These levels feature a slew of secrets for you to discover, many of which range in how difficult they are to find. One of the new features in this game is the Cappy hat, which can be thrown to “possess” many of the creatures you come across, including a T-rex! This game is pure joy and features one of the most impressive musical sections of all time (we won’t spoil that here) during the New Donk City level.
Read our full Super Mario Odyssey review
Here’s a game most people didn’t expect to like — let alone love. Mario + Rabbids Kingdom Battle is a turn-based tactics game in the same vein as XCOM. In it, you can play as familiar characters from the Mushroom Kingdom, including Mario, Peach, or Yoshi, along with their Rabbids counterparts. Each character has their own unique abilities, which can be used to tackle various scenarios in many ways.
Kingdom Battle’s main gameplay loop is its shining aspect, which puts you in the shoes of a squad as you maneuver around the levels in a turn-based fashion. As you complete levels, you’re rewarded with XP, which can be turned into new abilities and gear. It’s a fairly sophisticated game in terms of its many systems and surely shocked many players with its high quality, especially since it wasn’t actually made by Nintendo.
Read our full Mario + Rabbids Kingdom Battle review
The Legend of Zelda: Link’s Awakening (2019) is a remake of the 1993 Game Boy game of the same name, and it’s one of the finest in the series. Part of what makes this remake so good is that it keeps the integrity of the original, while adding lots of modern touches that make it playable today. Most noticeably different is the game’s chibi art style, which almost resembles little toys you’d play with as a kid.
But above all else, this game is absolutely fascinating. It’s one of the weirdest Zelda games, featuring a range of quirky and dark themes. On the surface, it seems like your average Zelda adventure, and it uses this to its advantage to hook you in. Like most Zelda games, Link’s Awakening is ripe with wonderful characters, smart dungeons, funny writing, and satisfying gameplay.
Read our full The Legend of Zelda: Link’s Awakening review
The Pokémon series has always been known for captivating its audience in a single-player setting, and that rings true with Sword and Shield. In these games, players are sent to the Galar region, which is based loosely on the U.K. It follows the same main formula as the other games, wherein players must journey across the land to defeat the Gym Leaders to become a Pokémon master.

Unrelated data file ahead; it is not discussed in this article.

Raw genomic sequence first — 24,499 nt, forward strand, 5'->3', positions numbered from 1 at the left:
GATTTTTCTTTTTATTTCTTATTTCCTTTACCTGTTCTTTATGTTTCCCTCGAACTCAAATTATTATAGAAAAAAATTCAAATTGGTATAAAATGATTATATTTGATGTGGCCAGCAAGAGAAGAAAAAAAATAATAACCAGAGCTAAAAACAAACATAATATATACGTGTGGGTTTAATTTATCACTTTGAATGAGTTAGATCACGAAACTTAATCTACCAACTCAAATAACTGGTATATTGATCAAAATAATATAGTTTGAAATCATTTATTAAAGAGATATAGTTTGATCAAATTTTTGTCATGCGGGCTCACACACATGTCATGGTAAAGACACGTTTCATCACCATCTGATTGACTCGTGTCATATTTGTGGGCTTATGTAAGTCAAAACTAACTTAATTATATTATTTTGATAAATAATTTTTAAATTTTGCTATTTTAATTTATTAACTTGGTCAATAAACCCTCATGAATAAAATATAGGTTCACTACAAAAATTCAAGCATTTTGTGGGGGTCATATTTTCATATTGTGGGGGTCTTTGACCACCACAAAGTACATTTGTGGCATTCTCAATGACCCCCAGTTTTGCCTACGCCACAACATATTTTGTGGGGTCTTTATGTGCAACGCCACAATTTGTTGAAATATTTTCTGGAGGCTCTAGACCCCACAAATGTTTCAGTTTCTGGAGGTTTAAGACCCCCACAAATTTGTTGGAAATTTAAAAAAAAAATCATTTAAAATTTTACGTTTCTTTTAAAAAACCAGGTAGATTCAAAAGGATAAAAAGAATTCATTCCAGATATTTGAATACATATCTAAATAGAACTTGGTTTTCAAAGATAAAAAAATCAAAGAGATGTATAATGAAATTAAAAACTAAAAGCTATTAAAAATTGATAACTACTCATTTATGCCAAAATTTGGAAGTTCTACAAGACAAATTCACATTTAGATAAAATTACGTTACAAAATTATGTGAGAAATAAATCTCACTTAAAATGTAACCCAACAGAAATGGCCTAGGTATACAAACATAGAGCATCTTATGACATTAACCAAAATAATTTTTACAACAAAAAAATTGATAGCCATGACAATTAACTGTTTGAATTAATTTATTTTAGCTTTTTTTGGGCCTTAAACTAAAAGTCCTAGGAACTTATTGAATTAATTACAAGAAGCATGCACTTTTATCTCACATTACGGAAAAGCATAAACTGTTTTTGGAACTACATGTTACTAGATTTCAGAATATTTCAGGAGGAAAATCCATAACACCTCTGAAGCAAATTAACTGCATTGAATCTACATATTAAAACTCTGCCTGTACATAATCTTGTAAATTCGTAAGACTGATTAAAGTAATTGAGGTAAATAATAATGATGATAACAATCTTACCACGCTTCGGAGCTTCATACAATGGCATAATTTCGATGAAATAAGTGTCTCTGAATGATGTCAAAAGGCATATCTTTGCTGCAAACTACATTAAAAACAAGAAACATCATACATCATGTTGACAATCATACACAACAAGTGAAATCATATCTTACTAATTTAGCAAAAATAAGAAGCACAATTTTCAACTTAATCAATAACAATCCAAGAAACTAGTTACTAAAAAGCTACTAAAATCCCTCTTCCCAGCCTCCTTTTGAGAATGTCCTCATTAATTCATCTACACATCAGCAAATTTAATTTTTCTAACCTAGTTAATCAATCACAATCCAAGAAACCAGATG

Even though it doesn’t stray too far from its roots, Sword and Shield does stand apart from the other entries, particularly thanks to its new Dynamaxing and Gigantamaxing mechanics. This new addition allows your Pokémon to grow to a gargantuan size, upping the ante when you battle it out against other trainers. These games also include a large wild area that grants you more control over the camera as opposed to the traditional isometric view we’ve grown used to. We also recommend checking out the game’s Isle of Armor DLC when you get a chance!
Read our full Pokémon Sword and Shield: The Isle of Armor DLC review
The Luigi’s Mansion series has always been underrated, but thankfully the third entry has garnered more of an audience on Switch. In Luigi’s Mansion 3, you explore a large hotel while trying to stay safe from the numerous ghosts that stand in your way. Its main mechanic sees you using your flashlight and Poltergust vacuum to suck up ghosts while visiting the many rooms available in the hotel.
Clearing out each room and collecting treasure hardly gets old, and it’s addicting when you get in the swing of things. There’s so much Luigi’s Mansion 3 has to offer, from boss battles, smart puzzles, atmospheric stages to explore, and a ton of humor that gives it personality. Luigi is a fantastic lead and is a nice change of pace compared to his more confident brother.
Often times, when we think of classic SNES art styles, games like Octopath Traveler come to mind — but in reality, this game looks way better than anything the SNES had to offer. Octopath Traveler is a turn-based RPG with one of the most gorgeous art styles available on the Nintendo Switch — featuring eight playable characters with various abilities and backgrounds.
The turn-based combat works somewhat like you’d expect, but thanks to being able to store boost points, you can stack your attacks in a smart way. This adds an additional layer of strategy and turns the system on its head. While the playable characters’ stories don’t differ as much as many had hoped, the overarching narrative and dialogue of this game is enough to keep you around. As is exploring the beautiful world of Octopath Traveler, which is full of little things to discover here and there.